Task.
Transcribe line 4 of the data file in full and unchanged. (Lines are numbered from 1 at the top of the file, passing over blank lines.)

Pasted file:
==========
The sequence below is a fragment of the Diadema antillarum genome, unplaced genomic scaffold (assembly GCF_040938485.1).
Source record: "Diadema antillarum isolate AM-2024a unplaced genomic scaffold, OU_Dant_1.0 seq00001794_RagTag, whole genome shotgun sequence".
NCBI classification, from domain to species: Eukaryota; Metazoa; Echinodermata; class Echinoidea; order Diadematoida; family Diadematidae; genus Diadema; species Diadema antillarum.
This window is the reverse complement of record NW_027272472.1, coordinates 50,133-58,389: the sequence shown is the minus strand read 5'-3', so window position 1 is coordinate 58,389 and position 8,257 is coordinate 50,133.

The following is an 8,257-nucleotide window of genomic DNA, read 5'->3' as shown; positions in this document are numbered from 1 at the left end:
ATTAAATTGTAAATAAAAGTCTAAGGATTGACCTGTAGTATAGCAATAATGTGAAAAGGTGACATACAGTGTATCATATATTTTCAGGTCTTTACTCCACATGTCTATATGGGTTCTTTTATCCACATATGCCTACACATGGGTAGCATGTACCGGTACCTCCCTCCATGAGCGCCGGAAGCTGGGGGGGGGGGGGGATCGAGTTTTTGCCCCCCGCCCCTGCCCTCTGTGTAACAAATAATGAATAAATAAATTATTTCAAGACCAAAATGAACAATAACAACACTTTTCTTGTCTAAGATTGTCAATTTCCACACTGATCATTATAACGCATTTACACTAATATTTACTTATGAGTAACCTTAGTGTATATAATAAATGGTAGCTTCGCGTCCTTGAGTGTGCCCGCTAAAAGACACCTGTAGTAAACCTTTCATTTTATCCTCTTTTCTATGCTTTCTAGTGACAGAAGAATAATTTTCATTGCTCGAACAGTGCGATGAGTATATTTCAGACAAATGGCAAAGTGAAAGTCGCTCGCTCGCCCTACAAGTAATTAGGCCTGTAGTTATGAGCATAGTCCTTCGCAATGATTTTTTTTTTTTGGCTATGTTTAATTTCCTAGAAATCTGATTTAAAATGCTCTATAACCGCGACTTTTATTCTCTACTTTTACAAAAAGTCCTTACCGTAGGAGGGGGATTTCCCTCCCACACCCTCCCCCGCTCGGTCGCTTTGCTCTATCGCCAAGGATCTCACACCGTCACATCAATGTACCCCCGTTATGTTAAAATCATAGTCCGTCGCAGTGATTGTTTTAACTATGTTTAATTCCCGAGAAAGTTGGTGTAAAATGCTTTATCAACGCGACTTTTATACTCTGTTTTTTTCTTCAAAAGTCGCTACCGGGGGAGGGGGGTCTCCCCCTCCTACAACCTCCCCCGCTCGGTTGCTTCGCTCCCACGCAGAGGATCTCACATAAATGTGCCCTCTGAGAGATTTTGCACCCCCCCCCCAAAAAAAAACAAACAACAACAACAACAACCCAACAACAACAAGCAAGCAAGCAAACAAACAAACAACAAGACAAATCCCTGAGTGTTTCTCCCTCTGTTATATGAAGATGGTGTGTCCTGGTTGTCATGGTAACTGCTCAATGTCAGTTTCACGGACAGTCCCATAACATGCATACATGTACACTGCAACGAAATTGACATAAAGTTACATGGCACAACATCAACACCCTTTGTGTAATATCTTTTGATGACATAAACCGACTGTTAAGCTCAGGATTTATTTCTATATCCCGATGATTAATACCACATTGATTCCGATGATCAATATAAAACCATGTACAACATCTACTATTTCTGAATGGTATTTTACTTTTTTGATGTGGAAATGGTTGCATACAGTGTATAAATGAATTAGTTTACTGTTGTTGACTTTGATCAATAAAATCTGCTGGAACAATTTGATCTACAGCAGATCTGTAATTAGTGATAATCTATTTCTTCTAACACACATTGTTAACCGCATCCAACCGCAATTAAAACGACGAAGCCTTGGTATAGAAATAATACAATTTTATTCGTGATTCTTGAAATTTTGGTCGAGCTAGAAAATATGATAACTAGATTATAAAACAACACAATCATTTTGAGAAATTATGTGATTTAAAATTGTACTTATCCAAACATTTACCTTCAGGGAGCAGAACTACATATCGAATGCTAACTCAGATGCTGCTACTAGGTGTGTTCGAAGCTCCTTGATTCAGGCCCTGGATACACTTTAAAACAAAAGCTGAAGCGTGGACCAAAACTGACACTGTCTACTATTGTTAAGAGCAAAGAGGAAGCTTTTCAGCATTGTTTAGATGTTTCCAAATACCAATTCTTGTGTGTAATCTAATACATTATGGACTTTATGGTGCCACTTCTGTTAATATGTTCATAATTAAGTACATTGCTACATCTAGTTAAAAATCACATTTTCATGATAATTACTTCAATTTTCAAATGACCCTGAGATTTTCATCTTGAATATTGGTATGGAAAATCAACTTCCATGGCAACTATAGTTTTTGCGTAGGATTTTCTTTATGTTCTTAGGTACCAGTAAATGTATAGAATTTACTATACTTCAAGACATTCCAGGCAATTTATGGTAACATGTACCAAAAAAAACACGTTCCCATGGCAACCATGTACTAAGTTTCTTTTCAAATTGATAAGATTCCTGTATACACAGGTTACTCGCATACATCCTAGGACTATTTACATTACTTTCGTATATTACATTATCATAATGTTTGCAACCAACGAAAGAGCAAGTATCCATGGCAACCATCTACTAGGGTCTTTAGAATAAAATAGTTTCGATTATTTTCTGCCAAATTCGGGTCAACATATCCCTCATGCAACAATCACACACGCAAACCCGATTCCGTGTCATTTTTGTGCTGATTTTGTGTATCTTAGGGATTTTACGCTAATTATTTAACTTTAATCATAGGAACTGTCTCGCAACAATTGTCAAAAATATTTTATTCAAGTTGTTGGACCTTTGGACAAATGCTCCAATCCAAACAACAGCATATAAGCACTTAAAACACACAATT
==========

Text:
This window is the reverse complement of record NW_027272472.1, coordinates 50,133-58,389: the sequence shown is the minus strand read 5'-3', so window position 1 is coordinate 58,389 and position 8,257 is coordinate 50,133.